I get it that it's not everyone's cup of tea but I'm thankful for teleport to the quest giver and the fact that the quests themselves aren't dragged on with ridiculous objectives. I think a big problem for more involved side quests in this game is that it's limited to one location where as usually the grander side quests could take you all across the world so even if you wanted to make a story for a character in the slums it would end up being an ordinary fetch quest regardless.

 

That's not anime crap, that's literally just Japanese acting in general. Watch a few Japanese TV shows or movies and you'll see (Hero Yoshihiko is a good example, especially Jiro Sato's performance as Buddha). It's the same with the grunts and such just a Japanese media thing and there's basically nothing you can do about it if you hate it, heh. It's just like you said, graphical limitations that didn't bring it over.

 

That last part is just your nothing out of the ordinary ludonarrative dissonance that's just everywhere. I mean, you're probably going to groan when inevitably Cloud's going to perform his anime omnislash or Tifa starts summoning dolphins from punches (unlikely to happen, though this reminds me of the dolphin section in the original - oh boy). It is what it is, in the end, it IS a game for teens+

 

33 minutes ago, Lianco said:

 

I forgot to mention that they could be masked as loading screens, still, when I saw it, I rolled my eyes. Think of something better than forcing control away from the player. FFXV didn't have any loading screens on the huge ass map if you didnt fast travel.

Yeah, a permanently missed character that is only available at a certain time as opposed to me going to fight some grunt enemies being locked off because of arbitrary reasons which would be basically every side quest being permanently lost is something different. Am I supposed to have fun while playing a game or do what it tells me when it tells me to do it? I thought that was called a job. I have to drop the urgency of the story to mess about in a town for 2 hours when the game tells me to as opposed to doing when I want to and being railroaded for 40+ hours. Stop being butthurt people are criticising a game. Oh he's a merc so it's fine for him to do grunt work. Weak excuse from Witcher 3.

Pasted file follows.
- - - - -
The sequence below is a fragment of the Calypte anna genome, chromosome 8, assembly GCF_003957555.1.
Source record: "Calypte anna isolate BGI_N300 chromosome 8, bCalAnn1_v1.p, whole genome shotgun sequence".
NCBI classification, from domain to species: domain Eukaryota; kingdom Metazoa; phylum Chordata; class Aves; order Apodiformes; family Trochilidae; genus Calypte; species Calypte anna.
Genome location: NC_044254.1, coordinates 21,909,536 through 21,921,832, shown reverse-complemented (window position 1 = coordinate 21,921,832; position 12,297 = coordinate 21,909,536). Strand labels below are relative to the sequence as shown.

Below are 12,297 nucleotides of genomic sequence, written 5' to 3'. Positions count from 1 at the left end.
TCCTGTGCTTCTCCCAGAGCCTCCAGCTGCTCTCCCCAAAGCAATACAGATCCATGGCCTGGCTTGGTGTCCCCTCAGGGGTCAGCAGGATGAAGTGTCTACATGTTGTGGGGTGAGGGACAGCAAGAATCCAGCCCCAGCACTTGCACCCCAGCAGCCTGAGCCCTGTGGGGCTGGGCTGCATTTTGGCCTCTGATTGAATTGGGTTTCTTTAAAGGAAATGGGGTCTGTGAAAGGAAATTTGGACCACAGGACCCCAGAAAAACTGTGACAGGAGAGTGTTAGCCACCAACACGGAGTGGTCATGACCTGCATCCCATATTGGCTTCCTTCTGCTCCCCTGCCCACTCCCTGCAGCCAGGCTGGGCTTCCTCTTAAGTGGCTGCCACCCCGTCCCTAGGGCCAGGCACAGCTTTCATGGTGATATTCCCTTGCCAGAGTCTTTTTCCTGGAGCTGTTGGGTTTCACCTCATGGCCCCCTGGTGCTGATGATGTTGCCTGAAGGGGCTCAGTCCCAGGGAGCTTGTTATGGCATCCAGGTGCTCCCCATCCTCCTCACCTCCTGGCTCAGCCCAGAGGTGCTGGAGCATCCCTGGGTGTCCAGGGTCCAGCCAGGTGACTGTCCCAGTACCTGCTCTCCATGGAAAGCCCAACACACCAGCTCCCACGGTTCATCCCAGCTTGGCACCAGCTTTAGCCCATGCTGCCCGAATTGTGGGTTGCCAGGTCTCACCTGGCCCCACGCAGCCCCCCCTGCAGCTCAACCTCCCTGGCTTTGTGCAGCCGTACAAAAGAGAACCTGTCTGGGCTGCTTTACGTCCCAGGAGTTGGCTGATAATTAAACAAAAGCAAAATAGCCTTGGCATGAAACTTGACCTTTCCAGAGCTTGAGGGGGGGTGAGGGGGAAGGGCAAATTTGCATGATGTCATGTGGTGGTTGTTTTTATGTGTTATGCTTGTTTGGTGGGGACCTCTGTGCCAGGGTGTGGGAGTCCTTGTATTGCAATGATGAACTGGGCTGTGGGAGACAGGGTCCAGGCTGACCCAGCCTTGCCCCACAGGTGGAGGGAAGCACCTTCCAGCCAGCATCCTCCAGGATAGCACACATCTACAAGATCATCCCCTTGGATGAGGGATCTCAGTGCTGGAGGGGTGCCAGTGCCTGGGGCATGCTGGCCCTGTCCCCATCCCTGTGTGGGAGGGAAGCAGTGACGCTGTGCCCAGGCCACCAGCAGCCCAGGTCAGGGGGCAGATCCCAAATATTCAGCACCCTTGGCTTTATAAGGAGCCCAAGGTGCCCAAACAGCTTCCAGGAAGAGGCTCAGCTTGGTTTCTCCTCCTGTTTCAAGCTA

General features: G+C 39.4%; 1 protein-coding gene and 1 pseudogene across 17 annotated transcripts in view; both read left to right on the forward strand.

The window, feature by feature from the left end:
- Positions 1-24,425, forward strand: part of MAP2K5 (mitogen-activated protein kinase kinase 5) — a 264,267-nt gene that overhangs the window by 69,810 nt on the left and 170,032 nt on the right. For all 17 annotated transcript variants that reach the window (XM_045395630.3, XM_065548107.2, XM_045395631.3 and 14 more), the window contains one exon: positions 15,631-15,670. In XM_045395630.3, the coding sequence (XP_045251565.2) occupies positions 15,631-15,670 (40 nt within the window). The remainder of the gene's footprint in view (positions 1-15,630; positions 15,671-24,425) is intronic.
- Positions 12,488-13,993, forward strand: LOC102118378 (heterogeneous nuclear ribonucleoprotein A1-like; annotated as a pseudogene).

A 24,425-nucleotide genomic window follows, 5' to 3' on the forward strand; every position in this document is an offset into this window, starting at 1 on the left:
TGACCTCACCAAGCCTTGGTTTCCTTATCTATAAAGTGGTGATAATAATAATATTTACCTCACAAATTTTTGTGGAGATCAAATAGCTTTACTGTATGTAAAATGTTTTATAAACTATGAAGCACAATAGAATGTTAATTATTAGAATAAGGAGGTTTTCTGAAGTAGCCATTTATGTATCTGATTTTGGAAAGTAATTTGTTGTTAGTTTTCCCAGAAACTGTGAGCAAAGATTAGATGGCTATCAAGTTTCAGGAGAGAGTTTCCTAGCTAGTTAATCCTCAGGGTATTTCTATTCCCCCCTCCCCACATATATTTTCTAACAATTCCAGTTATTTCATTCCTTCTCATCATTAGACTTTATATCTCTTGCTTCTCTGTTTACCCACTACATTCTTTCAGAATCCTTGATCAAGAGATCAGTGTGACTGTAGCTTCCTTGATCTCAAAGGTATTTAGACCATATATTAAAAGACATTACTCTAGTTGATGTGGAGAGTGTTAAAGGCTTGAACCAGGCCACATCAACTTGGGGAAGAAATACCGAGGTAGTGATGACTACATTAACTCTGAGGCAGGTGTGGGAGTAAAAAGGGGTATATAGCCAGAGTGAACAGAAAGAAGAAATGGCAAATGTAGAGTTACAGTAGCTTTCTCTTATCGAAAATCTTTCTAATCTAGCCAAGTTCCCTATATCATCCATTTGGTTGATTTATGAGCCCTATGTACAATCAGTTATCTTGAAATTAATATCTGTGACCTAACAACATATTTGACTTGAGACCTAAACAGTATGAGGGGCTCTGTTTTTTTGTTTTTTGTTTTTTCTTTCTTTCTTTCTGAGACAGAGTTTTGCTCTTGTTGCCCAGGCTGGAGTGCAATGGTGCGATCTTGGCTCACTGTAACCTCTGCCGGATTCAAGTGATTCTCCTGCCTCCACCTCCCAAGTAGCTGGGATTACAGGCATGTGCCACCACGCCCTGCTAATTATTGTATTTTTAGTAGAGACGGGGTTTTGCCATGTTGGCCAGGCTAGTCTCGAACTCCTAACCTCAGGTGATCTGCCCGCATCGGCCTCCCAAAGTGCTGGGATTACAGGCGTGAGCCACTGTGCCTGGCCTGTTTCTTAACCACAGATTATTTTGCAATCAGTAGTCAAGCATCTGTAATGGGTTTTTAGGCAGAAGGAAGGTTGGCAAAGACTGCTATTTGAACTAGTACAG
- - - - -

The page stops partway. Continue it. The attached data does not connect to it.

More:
Since I know nothing of the programming that's behind such loading screens I can't really say much but how would the loading screens then happen at all without either making you move slowly or just throw a complete loading screen at you? The game already struggles loading textures at times at least on a regular HDD.

 

Isn't that really the same? Whether you go for the stuff (party members, weapons, etc.) when the game tells you to vs. giving you side quests at certain point that you can do. I mean storywise that's the only point you would even be able to complete those side quests which is just as arbitary as it is with stuff in the original. The consequences aren't even that drastic missing the side quests here and you can return to complete those mundane tasks once the game is over. At that point there wasn't anything urgent going on either, was there? Just returning to bar whenever you were ready.

 

You're making baseless assumptions (like calling me butthurt? Which really isn't nice behaviour). I have criticism of my own for the game as well.

It's not just Witcher 3. Atelier games for instance have you take care of your atelier and complete mundane tasks for others or doing bracer work in Trails in the Sky.  Or hell, Monster Hunter has you slay/capture monsters because that's your job. It's just part of a theme though I wish the actual mercenary part was handled better.